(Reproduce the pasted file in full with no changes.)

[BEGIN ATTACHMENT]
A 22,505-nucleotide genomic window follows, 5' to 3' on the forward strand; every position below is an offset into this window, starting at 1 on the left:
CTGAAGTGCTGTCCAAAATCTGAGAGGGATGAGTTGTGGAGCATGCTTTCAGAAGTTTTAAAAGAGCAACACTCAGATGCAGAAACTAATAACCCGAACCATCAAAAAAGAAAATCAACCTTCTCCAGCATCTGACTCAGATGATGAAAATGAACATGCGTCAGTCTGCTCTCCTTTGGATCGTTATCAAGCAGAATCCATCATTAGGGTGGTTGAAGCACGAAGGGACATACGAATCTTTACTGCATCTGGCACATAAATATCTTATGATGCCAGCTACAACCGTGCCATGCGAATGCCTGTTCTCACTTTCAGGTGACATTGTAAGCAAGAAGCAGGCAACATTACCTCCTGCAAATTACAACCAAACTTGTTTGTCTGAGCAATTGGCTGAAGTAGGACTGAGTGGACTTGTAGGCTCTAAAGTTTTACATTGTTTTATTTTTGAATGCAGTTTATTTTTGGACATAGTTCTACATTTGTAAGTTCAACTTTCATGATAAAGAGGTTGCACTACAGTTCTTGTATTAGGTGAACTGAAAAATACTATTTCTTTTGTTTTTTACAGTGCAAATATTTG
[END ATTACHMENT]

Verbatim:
A 22,505-nucleotide genomic window follows, 5' to 3' on the forward strand; every position below is an offset into this window, starting at 1 on the left:
CTGAAGTGCTGTCCAAAATCTGAGAGGGATGAGTTGTGGAGCATGCTTTCAGAAGTTTTAAAAGAGCAACACTCAGATGCAGAAACTAATAACCCGAACCATCAAAAAAGAAAATCAACCTTCTCCAGCATCTGACTCAGATGATGAAAATGAACATGCGTCAGTCTGCTCTCCTTTGGATCGTTATCAAGCAGAATCCATCATTAGGGTGGTTGAAGCACGAAGGGACATACGAATCTTTACTGCATCTGGCACATAAATATCTTATGATGCCAGCTACAACCGTGCCATGCGAATGCCTGTTCTCACTTTCAGGTGACATTGTAAGCAAGAAGCAGGCAACATTACCTCCTGCAAATTACAACCAAACTTGTTTGTCTGAGCAATTGGCTGAAGTAGGACTGAGTGGACTTGTAGGCTCTAAAGTTTTACATTGTTTTATTTTTGAATGCAGTTTATTTTTGGACATAGTTCTACATTTGTAAGTTCAACTTTCATGATAAAGAGGTTGCACTACAGTTCTTGTATTAGGTGAACTGAAAAATACTATTTCTTTTGTTTTTTACAGTGCAAATATTTG